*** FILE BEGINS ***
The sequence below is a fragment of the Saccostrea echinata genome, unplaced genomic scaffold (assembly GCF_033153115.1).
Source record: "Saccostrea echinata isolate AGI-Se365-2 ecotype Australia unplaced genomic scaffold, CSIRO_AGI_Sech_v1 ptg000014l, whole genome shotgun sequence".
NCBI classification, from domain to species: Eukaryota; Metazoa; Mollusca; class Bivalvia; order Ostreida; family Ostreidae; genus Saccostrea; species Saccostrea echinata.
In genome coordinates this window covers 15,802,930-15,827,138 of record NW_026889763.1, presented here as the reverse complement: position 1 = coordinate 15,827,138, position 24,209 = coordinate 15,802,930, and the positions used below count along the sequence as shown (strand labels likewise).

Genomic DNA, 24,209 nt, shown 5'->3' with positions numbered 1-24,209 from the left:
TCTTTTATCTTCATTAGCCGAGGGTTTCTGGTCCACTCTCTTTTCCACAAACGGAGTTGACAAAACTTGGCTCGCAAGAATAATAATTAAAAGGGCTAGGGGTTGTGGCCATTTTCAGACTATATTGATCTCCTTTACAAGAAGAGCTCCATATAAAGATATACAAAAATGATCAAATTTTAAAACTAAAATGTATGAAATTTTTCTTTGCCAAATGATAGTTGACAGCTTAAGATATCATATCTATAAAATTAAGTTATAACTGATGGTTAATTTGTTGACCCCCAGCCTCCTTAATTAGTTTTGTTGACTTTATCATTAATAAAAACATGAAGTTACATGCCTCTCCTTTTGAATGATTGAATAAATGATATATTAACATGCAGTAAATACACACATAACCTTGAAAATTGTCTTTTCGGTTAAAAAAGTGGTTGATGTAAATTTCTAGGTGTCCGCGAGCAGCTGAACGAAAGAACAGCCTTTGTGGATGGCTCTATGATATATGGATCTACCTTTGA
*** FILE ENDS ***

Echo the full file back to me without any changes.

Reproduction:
The sequence below is a fragment of the Saccostrea echinata genome, unplaced genomic scaffold (assembly GCF_033153115.1).
Source record: "Saccostrea echinata isolate AGI-Se365-2 ecotype Australia unplaced genomic scaffold, CSIRO_AGI_Sech_v1 ptg000014l, whole genome shotgun sequence".
NCBI classification, from domain to species: Eukaryota; Metazoa; Mollusca; class Bivalvia; order Ostreida; family Ostreidae; genus Saccostrea; species Saccostrea echinata.
In genome coordinates this window covers 15,802,930-15,827,138 of record NW_026889763.1, presented here as the reverse complement: position 1 = coordinate 15,827,138, position 24,209 = coordinate 15,802,930, and the positions used below count along the sequence as shown (strand labels likewise).

Genomic DNA, 24,209 nt, shown 5'->3' with positions numbered 1-24,209 from the left:
TCTTTTATCTTCATTAGCCGAGGGTTTCTGGTCCACTCTCTTTTCCACAAACGGAGTTGACAAAACTTGGCTCGCAAGAATAATAATTAAAAGGGCTAGGGGTTGTGGCCATTTTCAGACTATATTGATCTCCTTTACAAGAAGAGCTCCATATAAAGATATACAAAAATGATCAAATTTTAAAACTAAAATGTATGAAATTTTTCTTTGCCAAATGATAGTTGACAGCTTAAGATATCATATCTATAAAATTAAGTTATAACTGATGGTTAATTTGTTGACCCCCAGCCTCCTTAATTAGTTTTGTTGACTTTATCATTAATAAAAACATGAAGTTACATGCCTCTCCTTTTGAATGATTGAATAAATGATATATTAACATGCAGTAAATACACACATAACCTTGAAAATTGTCTTTTCGGTTAAAAAAGTGGTTGATGTAAATTTCTAGGTGTCCGCGAGCAGCTGAACGAAAGAACAGCCTTTGTGGATGGCTCTATGATATATGGATCTACCTTTGA